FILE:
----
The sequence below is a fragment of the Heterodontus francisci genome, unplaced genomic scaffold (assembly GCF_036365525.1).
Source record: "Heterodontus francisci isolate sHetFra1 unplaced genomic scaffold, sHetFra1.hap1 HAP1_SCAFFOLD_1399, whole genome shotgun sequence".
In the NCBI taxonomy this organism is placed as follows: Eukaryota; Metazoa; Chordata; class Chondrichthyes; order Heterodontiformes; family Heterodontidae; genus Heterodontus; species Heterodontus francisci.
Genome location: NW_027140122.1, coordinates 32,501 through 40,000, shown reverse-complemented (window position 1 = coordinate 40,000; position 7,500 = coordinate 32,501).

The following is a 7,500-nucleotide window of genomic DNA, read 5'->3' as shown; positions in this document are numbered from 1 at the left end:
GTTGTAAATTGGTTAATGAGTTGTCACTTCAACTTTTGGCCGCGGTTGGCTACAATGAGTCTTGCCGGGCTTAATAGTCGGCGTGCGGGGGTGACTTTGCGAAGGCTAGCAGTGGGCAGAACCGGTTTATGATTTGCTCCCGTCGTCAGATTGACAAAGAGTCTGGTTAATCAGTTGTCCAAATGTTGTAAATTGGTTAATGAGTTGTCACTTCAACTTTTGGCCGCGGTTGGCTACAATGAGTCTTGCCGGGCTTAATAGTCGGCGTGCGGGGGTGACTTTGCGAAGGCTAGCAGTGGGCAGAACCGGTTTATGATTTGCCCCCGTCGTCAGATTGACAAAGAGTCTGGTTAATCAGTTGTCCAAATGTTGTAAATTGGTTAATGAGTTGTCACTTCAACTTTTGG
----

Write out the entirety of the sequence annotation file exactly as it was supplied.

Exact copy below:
The sequence below is a fragment of the Heterodontus francisci genome, unplaced genomic scaffold (assembly GCF_036365525.1).
Source record: "Heterodontus francisci isolate sHetFra1 unplaced genomic scaffold, sHetFra1.hap1 HAP1_SCAFFOLD_1399, whole genome shotgun sequence".
In the NCBI taxonomy this organism is placed as follows: Eukaryota; Metazoa; Chordata; class Chondrichthyes; order Heterodontiformes; family Heterodontidae; genus Heterodontus; species Heterodontus francisci.
Genome location: NW_027140122.1, coordinates 32,501 through 40,000, shown reverse-complemented (window position 1 = coordinate 40,000; position 7,500 = coordinate 32,501).

The following is a 7,500-nucleotide window of genomic DNA, read 5'->3' as shown; positions in this document are numbered from 1 at the left end:
GTTGTAAATTGGTTAATGAGTTGTCACTTCAACTTTTGGCCGCGGTTGGCTACAATGAGTCTTGCCGGGCTTAATAGTCGGCGTGCGGGGGTGACTTTGCGAAGGCTAGCAGTGGGCAGAACCGGTTTATGATTTGCTCCCGTCGTCAGATTGACAAAGAGTCTGGTTAATCAGTTGTCCAAATGTTGTAAATTGGTTAATGAGTTGTCACTTCAACTTTTGGCCGCGGTTGGCTACAATGAGTCTTGCCGGGCTTAATAGTCGGCGTGCGGGGGTGACTTTGCGAAGGCTAGCAGTGGGCAGAACCGGTTTATGATTTGCCCCCGTCGTCAGATTGACAAAGAGTCTGGTTAATCAGTTGTCCAAATGTTGTAAATTGGTTAATGAGTTGTCACTTCAACTTTTGG